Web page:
Sporting crime

Athletics Heats 2008, Beijing National Stadium.
Olympic athletics 2008, Beijing National Stadium. (Photo credit: Wikipedia)

This morning there is news of an Australian test cricketer announcing his retirement from international cricket after a serious injury. He said something to the effect that he couldn’t find such commitment any more. Translate into strine: ‘Can’t be arsed, mate.’

Now – of course he’s on the level and there’s nothing else behind his decision.

But what if…. what if a high-profile sportsman or woman has something to hide? What if someone unpleasant has put pressure on them? Maybe they surrendered to greed under heavy persuasion? Maybe family life gave them cause to break a lifetime’s integrity and sportsmanship… Competition + money + pressure = conflict = drama.

London has just had Wimbledon; it’s about to be overwhelmed by Olympic fever. The cricket is going on; football has just been European.

Rangers – one of the stars of the Scottish Football League – is going to know today whether or not it will be allowed to continue in the league  – nothing to do with talent, goalscoring or silverware – it’s the bean-counting and paper-shuffling that has been its downfall. No football fan will have missed the rows, scandals and battles over Manchester United and its ownership.

Dick Francis has earned a very good whack for decades with his crime novels all connected to horse-racing. Now John Francome and Jenny Pitman have joined him on the crime fiction shelves and the best-seller lists. All three writers were at the top of the steeplechase world – Francombe and Francis as National Hunt jockeys, Pitman as the first women trainer of a Grand National winner.

Ball-tampering and match-fixing scandals walloped test cricket for some years, with high profile, highly respected players caught taking bribes for cheating.

Now we have the Olympics. Drugs scandals are always in the offing, with athletes or their trainers finding ever more obscure ways of boosting performance, searching for substances that are still legal, and sometimes tipping over into law-breaking.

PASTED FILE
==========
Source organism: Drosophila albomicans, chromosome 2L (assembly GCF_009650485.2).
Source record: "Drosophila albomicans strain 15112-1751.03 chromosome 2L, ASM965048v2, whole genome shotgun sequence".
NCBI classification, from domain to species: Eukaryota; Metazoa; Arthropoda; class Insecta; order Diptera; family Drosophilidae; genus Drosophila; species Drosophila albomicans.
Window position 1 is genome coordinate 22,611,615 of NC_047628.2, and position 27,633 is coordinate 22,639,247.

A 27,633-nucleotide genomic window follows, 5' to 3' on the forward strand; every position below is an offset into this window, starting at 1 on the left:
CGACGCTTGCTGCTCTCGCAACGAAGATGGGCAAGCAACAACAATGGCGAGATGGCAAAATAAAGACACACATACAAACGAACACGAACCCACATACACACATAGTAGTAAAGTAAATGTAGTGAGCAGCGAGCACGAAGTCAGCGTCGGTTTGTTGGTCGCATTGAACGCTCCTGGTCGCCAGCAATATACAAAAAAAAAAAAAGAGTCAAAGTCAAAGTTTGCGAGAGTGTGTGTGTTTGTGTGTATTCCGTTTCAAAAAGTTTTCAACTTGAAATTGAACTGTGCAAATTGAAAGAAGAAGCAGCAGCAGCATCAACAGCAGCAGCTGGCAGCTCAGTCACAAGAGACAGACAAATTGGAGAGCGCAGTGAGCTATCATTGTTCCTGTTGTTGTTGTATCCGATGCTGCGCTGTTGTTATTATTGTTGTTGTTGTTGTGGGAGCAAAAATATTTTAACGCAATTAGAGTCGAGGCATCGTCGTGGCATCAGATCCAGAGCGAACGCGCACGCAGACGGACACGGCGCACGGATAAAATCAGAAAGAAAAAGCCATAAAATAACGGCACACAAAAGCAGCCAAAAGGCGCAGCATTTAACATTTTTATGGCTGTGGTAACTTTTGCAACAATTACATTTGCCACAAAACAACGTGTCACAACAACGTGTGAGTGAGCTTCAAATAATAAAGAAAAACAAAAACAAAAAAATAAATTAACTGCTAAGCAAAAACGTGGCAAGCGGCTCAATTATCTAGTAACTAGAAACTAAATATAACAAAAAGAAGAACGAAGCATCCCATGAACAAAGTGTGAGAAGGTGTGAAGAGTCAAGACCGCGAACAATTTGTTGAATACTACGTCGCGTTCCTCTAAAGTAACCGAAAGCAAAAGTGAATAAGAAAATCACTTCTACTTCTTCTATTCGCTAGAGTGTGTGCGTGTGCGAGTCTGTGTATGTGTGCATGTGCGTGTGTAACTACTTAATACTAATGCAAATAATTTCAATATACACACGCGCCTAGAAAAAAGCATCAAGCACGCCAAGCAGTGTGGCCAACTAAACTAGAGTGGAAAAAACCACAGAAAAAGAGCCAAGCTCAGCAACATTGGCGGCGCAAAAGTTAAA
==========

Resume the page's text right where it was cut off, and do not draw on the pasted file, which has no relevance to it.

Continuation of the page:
There is a lot of money at stake in sport. Take a massive amount of adrenalin and aggression in intensely competitive athletes, add in ambition and greed in those around them, taking part or spectating.

People are infinitely ingenious in finding ways to beat the system, cheat, steal, defraud and manipulate. All this gives the crime writer licence to do the same, on the page, anyway.

Not forgetting romantic fiction – love stories happening in sport add romance and sex into the heady mix of hormones in the sports arena. Bend it like Beckham, Gregory’s Girl and Wimbledon spring to mind immediately.

The Olympics is the pinnacle for most sports: it’s full of drama as they are. Add in money, ambition, pressures from all sorts of directions, the media spotlight, personal problems, family conflicts… you have the makings of the best and worst of human behaviour. That is the stuff of fiction.

Get writing.

Which sport do you think could take fiction by storm in the way that horse-racing has done?

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4 thoughts on “Sporting crime

  1. Was discussing this with an extremely cynical friend (who says he is a realist!) the other day. His opinion is that there isn’t a single straight sport organisation in the world. Sad.

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    1. Thanks for your comment, Lesley. Do you think it’s the money that’s the trouble? Such vast sums to be earned in and around sport too much to resist?

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  2. I know it’s not the focus of the blog post, but the “Strine translation” does Brett Lee a great injustice. Fewer cricketers have been as bothered for their country; Edgbaston 2005 the most obvious example. The drama of which occasion was more Roy of the Rovers than believable fiction!

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    1. Thanks, Al. Don’t want to do the bloke down – good to know. I left cricket behind some years ago so don’t know of him. Thanks for putting me straight.

      Like

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